There are those who feel that privatizing child protection services may be the direction to go - balancing costs with outcomes. An experience and subsequent review in the USA suggests otherwise. A story in the Omaha World-Herald (Nebraska) shows the perils:
"Published Dec 3, 2010
Published Friday December 3, 2010
Report blasts foster care reform
By Martha Stoddard
INCOLN — Shifting child welfare duties from state workers to private contractors has not improved the lives of Nebraska's foster children, a new report shows.
The shift made some conditions worse, produced no change in others and created several new concerns, according to the state Foster Care Review Board.
The board released a report on the state's child welfare reform effort Thursday, along with its annual report for 2009.
Carol Stitt, the board's executive director, said correcting the systems' problems is critical for children in foster care.
“These children don't have a do-over” for their lives, she said.
Todd Reckling, state director of children and family services, took issue strongly with the board's findings and its call to slow down the reform.
“We've said all along it's going to take some time to change,” he said. “We're seeing indicators we're moving in the right direction.”
The board's findings call into question the state's rationale for privatizing child welfare.
Nebraska Department of Health and Human Services officials have said they are pursuing reform to improve the child welfare system.
They note that Nebraska has among the nation's highest rates of children removed from their homes, yet the state has fared poorly on federal evaluations of its child welfare system.
The reform so far, however, has not significantly reduced the number of children in out-of-home care, according to the reports.
The number of such children on Oct. 10 — nearly a year after reform began — was lower than on Dec. 31, 2008, but about the same as on Dec. 31, 2009.
Nor has reform altered the rate of children returning to foster care, the number of cases progressing toward resolution or the number of placements children endure in foster care.
Reckling, in defending the reforms, said that the Kansas-based KVC has had fewer than 1 percent of the children in its aftercare program return to foster care.
He also said the state currently meets three of six federal standards for child welfare.
“We have shared this information with the (board), but they seem to be looking backward while we are focused on improvements,” Reckling said.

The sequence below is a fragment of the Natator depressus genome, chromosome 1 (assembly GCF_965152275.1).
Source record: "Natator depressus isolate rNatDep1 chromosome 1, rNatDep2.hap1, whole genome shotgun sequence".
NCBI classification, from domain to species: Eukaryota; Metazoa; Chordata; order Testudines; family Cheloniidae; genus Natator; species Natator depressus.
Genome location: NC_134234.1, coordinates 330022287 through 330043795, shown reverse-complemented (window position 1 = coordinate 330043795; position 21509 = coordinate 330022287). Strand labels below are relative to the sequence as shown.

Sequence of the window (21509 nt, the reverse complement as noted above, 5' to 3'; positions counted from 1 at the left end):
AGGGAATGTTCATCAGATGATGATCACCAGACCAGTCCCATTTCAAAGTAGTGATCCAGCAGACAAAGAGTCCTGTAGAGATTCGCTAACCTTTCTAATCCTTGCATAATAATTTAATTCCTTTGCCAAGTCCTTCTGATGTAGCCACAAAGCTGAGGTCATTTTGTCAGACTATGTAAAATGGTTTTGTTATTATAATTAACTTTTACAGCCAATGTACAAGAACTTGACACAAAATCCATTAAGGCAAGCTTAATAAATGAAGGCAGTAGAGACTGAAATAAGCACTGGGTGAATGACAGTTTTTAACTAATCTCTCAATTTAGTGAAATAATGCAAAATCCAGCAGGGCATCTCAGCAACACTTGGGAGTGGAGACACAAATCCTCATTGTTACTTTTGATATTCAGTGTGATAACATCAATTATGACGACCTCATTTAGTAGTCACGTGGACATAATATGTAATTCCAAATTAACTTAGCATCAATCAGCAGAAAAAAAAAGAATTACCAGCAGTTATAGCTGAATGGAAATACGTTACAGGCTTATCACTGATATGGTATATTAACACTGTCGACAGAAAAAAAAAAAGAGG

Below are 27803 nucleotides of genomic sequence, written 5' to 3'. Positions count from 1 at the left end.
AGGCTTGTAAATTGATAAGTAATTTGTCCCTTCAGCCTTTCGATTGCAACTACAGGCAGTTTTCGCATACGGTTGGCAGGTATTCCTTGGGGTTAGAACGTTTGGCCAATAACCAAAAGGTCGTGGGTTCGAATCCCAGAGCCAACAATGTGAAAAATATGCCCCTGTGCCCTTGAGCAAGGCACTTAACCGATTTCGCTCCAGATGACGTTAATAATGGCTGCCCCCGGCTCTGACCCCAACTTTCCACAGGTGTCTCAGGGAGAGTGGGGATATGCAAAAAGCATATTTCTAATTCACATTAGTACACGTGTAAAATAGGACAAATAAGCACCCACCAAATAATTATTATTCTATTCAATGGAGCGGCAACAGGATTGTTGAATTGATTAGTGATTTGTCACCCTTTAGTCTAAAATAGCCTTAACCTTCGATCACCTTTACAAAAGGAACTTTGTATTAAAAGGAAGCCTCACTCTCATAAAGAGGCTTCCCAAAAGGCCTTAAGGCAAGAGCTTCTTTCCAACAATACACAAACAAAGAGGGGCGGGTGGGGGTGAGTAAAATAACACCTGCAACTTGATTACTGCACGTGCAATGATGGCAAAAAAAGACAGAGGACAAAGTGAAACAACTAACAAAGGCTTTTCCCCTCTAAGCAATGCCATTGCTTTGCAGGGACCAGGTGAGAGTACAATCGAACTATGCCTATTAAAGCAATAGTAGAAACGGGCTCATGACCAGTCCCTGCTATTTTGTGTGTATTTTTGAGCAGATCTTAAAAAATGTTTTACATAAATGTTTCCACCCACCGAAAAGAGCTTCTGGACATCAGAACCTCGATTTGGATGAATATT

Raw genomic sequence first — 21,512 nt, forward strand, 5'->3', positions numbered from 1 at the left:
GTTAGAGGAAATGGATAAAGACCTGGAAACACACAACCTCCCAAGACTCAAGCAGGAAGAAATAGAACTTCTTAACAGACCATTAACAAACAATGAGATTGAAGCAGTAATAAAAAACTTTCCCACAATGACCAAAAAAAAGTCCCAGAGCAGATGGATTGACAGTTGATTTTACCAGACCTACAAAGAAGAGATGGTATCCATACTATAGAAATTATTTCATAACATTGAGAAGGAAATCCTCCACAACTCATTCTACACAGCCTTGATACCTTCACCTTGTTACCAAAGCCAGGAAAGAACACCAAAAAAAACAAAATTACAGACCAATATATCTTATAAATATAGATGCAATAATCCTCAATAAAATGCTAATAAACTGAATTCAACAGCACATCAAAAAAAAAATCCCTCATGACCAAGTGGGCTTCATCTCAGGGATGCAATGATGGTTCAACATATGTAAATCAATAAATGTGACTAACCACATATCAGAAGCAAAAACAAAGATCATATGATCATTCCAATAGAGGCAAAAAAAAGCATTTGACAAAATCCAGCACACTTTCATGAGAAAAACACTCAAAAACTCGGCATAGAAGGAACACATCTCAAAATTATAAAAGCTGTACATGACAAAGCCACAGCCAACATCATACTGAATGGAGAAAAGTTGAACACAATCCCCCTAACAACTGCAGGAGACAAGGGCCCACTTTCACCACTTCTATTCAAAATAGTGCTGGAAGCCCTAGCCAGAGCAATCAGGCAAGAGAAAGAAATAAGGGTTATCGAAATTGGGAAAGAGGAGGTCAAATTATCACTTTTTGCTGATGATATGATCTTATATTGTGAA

The board responded with a statement saying the data in the reports speaks for itself.
“The efforts and funding spent defending the new system would be better used focusing on correcting the issues identified in today's report,” the statement said.
In November 2009, the state contracted with five private agencies to provide and coordinate all services for children and families in the child welfare and juvenile justice systems.
Since then, three of the five agencies have lost or dropped their contracts.
In October, HHS officials announced plans to turn over more responsibilities to the private contractors, replacing state child welfare workers. The transfer is set for Jan. 3.
Many issues listed in the new board reports have appeared in previous years' reports.
Among problems worsened by the reform, Mario Scalora of Lincoln, vice chairman of the board, said the report found “significant gaps” in documentation of cases since the reform began.
Documentation is key to determining whether children are safe and getting needed services, whether parents are making appropriate changes and whether courts should reunify families or terminate parental rights.
“This is not just a paperwork issue. This is a safety issue,” Scalora said.
Among the new concerns is a 13 percent decline in licensed foster homes and a drop in the number of therapists and other service providers working with foster children and their families.
According to the report, pay for foster parents has dropped to an average of $600 per month, down from $725 per month before reform. Foster parents no longer receive clothing allowances or paid respite time..."
While there are certainly local issues here, the report helps us to see that reform for the sake of reform is not what children and families need. Effective, efficient and responsive services are needed but again we see budgets drive service - not needs.